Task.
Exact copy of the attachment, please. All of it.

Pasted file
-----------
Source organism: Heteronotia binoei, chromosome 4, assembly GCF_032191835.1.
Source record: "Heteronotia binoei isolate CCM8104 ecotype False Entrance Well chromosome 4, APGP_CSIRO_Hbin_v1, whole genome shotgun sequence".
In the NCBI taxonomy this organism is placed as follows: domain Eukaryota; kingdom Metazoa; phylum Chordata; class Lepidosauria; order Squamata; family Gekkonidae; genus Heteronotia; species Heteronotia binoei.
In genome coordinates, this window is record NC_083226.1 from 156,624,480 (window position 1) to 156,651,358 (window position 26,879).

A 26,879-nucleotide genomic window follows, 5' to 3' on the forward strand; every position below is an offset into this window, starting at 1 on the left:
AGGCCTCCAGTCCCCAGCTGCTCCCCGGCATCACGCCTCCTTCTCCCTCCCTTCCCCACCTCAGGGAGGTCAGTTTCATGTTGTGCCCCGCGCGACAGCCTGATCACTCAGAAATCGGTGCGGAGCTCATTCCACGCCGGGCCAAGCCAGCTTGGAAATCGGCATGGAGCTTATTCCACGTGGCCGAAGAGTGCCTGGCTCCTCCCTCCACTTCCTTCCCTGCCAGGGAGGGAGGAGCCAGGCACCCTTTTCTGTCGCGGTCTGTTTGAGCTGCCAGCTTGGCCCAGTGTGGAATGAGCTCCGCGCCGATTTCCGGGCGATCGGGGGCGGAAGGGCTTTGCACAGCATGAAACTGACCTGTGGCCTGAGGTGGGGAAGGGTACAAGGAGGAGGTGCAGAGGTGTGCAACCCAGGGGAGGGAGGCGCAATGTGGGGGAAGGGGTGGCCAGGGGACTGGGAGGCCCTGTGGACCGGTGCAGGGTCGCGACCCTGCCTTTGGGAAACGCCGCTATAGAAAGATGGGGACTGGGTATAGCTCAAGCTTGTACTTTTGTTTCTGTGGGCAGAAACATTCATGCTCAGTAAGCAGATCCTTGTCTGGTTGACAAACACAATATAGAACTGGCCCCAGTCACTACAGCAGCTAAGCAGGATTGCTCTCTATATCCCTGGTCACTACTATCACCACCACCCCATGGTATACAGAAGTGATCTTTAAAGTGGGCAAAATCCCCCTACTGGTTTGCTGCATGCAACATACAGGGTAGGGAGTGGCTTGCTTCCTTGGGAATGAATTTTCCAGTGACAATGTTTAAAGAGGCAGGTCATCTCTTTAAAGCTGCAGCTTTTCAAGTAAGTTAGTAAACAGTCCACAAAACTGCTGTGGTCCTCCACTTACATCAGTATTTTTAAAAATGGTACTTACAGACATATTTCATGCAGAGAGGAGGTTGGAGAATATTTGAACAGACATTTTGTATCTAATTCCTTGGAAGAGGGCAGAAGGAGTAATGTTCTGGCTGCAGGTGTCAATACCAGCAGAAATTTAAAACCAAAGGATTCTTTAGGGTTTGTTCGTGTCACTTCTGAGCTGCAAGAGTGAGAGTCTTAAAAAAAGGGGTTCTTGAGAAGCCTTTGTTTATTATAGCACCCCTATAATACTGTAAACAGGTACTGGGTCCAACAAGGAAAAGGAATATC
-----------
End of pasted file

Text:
Source organism: Heteronotia binoei, chromosome 4, assembly GCF_032191835.1.
Source record: "Heteronotia binoei isolate CCM8104 ecotype False Entrance Well chromosome 4, APGP_CSIRO_Hbin_v1, whole genome shotgun sequence".
In the NCBI taxonomy this organism is placed as follows: domain Eukaryota; kingdom Metazoa; phylum Chordata; class Lepidosauria; order Squamata; family Gekkonidae; genus Heteronotia; species Heteronotia binoei.
In genome coordinates, this window is record NC_083226.1 from 156,624,480 (window position 1) to 156,651,358 (window position 26,879).

A 26,879-nucleotide genomic window follows, 5' to 3' on the forward strand; every position below is an offset into this window, starting at 1 on the left:
AGGCCTCCAGTCCCCAGCTGCTCCCCGGCATCACGCCTCCTTCTCCCTCCCTTCCCCACCTCAGGGAGGTCAGTTTCATGTTGTGCCCCGCGCGACAGCCTGATCACTCAGAAATCGGTGCGGAGCTCATTCCACGCCGGGCCAAGCCAGCTTGGAAATCGGCATGGAGCTTATTCCACGTGGCCGAAGAGTGCCTGGCTCCTCCCTCCACTTCCTTCCCTGCCAGGGAGGGAGGAGCCAGGCACCCTTTTCTGTCGCGGTCTGTTTGAGCTGCCAGCTTGGCCCAGTGTGGAATGAGCTCCGCGCCGATTTCCGGGCGATCGGGGGCGGAAGGGCTTTGCACAGCATGAAACTGACCTGTGGCCTGAGGTGGGGAAGGGTACAAGGAGGAGGTGCAGAGGTGTGCAACCCAGGGGAGGGAGGCGCAATGTGGGGGAAGGGGTGGCCAGGGGACTGGGAGGCCCTGTGGACCGGTGCAGGGTCGCGACCCTGCCTTTGGGAAACGCCGCTATAGAAAGATGGGGACTGGGTATAGCTCAAGCTTGTACTTTTGTTTCTGTGGGCAGAAACATTCATGCTCAGTAAGCAGATCCTTGTCTGGTTGACAAACACAATATAGAACTGGCCCCAGTCACTACAGCAGCTAAGCAGGATTGCTCTCTATATCCCTGGTCACTACTATCACCACCACCCCATGGTATACAGAAGTGATCTTTAAAGTGGGCAAAATCCCCCTACTGGTTTGCTGCATGCAACATACAGGGTAGGGAGTGGCTTGCTTCCTTGGGAATGAATTTTCCAGTGACAATGTTTAAAGAGGCAGGTCATCTCTTTAAAGCTGCAGCTTTTCAAGTAAGTTAGTAAACAGTCCACAAAACTGCTGTGGTCCTCCACTTACATCAGTATTTTTAAAAATGGTACTTACAGACATATTTCATGCAGAGAGGAGGTTGGAGAATATTTGAACAGACATTTTGTATCTAATTCCTTGGAAGAGGGCAGAAGGAGTAATGTTCTGGCTGCAGGTGTCAATACCAGCAGAAATTTAAAACCAAAGGATTCTTTAGGGTTTGTTCGTGTCACTTCTGAGCTGCAAGAGTGAGAGTCTTAAAAAAAGGGGTTCTTGAGAAGCCTTTGTTTATTATAGCACCCCTATAATACTGTAAACAGGTACTGGGTCCAACAAGGAAAAGGAATATC